A GOOD OFFENSE…….
The best defense is a good offense. This is an old adage in sports and is true much of the time on the mats. Let’s look at a few examples of when this is definitely true and at least one time when this might not be the best philosophy.
This is true when you are in a dominant position. In fact you might say, launching a good offense in this scenario can keep you from having to play defense at all. Once you’ve secured a dominant position you need to be active, either looking to advance position or secure a submission. If you are idle it will give your opponent a chance to formulate a game plan, get their frames and grips set up, and execute an escape. On the other hand if you are relentlessly attacking they will be unable to do anything more than defend against your offense.
This is also a good plan in scrambles. While it’s true that coming out of a scramble in the most dominant position possible should be your first goal, an offensive grappler who is always looking to win by submission will find many opportunities in the chaos of scrambles. If you are looking, you can find an arm extended or a neck exposed. If you are always looking for the win by submission you will sometimes see an opportunity to start setting up a choke as you are passing guard or taking your opponents back. You will be finishing the submission before they have a chance to even start setting up their escape or defense.
The best defense is a good offense is often not true when you are in an inferior position. There are always exceptions and some people have a degree of success hitting submissions from unconventional positions. But generally speaking when you are in a position such as bottom mount, bottom side control, or your opponent has your back; your priorities should be defending and escaping. Trying anything other than fundamentally sound escapes from these positions often lead to easy counters from your opponent. Maybe the most classic example is trying to choke your opponent from within his closed guard which almost always leads to being armbarred.
In conclusion: it is almost always the best strategy on the mats to be active and relentlessly attacking. But be aware, sometimes you must defend and advance before launching your offense.
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This week we talk about making changes to your BJJ and developing a game plan. We break it down into 3 main steps: 1) Define the objectives 2) Get help 3) Do the work. You are the only person how is ultimately in charge of your BJJ development take responsibility and make it happen. To help you obtain your goal we strongly recommend that your write it down.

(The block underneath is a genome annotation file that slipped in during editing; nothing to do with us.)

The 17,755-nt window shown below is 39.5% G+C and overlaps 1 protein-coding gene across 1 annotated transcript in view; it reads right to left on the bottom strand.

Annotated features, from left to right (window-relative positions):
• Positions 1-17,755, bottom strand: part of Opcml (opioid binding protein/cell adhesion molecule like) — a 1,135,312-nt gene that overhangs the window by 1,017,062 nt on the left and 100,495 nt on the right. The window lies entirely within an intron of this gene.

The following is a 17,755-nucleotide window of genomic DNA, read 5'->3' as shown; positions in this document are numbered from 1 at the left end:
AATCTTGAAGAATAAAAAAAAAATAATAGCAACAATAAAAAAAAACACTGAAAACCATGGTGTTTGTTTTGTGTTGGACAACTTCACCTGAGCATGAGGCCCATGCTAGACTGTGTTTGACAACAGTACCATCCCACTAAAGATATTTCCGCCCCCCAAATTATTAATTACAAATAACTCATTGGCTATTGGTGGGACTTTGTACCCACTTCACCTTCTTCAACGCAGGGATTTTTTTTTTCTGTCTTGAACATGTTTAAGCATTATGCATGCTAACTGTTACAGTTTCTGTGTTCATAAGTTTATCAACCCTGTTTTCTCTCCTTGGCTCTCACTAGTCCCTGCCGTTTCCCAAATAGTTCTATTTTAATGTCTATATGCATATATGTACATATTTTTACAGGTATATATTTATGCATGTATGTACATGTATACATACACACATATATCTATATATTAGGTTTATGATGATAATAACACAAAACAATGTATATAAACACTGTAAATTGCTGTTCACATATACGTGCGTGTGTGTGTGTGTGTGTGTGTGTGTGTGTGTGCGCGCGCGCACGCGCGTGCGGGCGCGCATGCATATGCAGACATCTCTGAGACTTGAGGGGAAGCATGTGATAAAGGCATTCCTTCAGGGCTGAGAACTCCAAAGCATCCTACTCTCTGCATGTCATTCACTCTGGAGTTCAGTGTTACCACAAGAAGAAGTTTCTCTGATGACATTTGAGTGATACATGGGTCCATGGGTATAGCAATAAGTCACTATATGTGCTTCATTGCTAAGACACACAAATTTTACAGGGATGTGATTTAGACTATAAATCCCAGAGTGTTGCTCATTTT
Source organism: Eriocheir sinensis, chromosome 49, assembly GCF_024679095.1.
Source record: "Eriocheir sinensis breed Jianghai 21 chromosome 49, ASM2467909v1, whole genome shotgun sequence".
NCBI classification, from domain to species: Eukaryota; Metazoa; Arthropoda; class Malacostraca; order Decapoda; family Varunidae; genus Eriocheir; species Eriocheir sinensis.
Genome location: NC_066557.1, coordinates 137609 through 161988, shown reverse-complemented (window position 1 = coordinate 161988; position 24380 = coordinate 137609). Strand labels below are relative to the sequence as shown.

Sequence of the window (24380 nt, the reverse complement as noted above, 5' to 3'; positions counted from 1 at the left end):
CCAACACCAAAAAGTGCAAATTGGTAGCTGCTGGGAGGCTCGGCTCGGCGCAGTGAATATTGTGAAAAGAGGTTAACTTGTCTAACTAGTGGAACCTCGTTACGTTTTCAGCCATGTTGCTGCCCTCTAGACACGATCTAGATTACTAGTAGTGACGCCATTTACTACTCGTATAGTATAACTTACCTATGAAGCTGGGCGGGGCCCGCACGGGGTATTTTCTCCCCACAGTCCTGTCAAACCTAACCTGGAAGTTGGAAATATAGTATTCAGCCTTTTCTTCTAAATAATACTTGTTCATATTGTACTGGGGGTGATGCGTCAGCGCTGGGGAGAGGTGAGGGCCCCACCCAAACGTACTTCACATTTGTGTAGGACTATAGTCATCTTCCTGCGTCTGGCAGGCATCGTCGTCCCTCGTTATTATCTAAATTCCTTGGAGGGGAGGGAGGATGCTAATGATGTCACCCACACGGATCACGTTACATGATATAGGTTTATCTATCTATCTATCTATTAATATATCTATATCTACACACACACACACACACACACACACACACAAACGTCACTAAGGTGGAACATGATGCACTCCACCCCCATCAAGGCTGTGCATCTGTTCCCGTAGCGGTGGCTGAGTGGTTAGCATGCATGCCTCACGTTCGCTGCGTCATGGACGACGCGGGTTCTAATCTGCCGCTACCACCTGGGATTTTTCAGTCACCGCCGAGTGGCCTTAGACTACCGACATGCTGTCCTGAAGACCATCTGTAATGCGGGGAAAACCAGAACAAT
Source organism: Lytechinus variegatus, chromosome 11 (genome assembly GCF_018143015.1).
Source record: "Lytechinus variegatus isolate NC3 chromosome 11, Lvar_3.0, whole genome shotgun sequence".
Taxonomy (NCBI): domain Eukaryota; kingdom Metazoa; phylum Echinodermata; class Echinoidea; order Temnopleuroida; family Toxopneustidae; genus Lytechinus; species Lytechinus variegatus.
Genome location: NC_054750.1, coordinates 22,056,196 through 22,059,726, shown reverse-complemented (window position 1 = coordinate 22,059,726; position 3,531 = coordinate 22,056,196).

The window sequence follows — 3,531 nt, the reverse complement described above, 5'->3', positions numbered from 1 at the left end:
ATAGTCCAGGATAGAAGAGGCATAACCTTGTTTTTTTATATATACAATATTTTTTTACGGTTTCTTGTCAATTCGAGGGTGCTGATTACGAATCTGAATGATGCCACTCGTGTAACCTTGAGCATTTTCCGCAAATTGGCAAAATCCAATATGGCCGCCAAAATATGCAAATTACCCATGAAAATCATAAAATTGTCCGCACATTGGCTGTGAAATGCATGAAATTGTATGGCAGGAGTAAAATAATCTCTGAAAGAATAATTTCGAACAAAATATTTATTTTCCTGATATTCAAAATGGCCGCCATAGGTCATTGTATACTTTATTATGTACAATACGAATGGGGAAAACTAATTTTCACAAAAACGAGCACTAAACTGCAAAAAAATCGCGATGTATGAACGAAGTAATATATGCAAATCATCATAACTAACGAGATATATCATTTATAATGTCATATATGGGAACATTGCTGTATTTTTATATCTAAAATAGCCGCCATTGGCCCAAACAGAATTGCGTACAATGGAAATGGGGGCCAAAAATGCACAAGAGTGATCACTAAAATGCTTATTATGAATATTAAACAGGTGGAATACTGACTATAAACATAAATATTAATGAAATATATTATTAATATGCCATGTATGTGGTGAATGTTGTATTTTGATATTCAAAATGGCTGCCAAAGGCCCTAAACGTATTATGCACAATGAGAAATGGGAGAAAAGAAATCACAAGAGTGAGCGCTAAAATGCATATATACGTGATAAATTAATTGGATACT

1) Define the objective– Make a realistic objective that is attainable but not too easy. Your objective can be a new move or you can try to change your style. You might decide to make one of your best moves (a brick) even better, or you could make a week area of your game stronger. Your objective could also be to drop a few pounds or become more flexible. It is up to you what you want to work on, make sure it is something that will pay off in the long run. Try to avoid picking a fad.
2) Get help– Tell your coach what you are working on, that way you two are on the same page. Get a small group of training partners together that will be able to help you. Find someone who is good at the area you are working on. Find a book that covers what you are working on, or watch YouTube videos(if you have not seen this YouTube thing, it’s pretty sweet).
3) Do the work– No one can do the work for you, and no one knows if you are working as hard as you can. The bottom line is you gotta work hard to make changes happen. At first making changes will be difficult, it will feel like you took a step backwards.
Toward the end of the show Byron explains how he is doing this 3 step process. He will be working on his back defense. He then goes through the 3 step process with his objective.
Quote of the week:“Do you listen, or do you just wait to talk?” Pulp Fiction
Article of the week: “Beware The Belt Chaser” Grapplearts.com
Sponsor: FujiSports.com check out the High Capacity Duffle Bag
1) Personal- More time with family, strengthening relationships.
2) BJJ- Build a solid defense against most Black Belts (I am a Brown).
3) Work- Take two relevant classes to develop my firefighting abilities.
I feel that all of these goals are attainable and worth doing.
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Check out this article on getting passed a plateau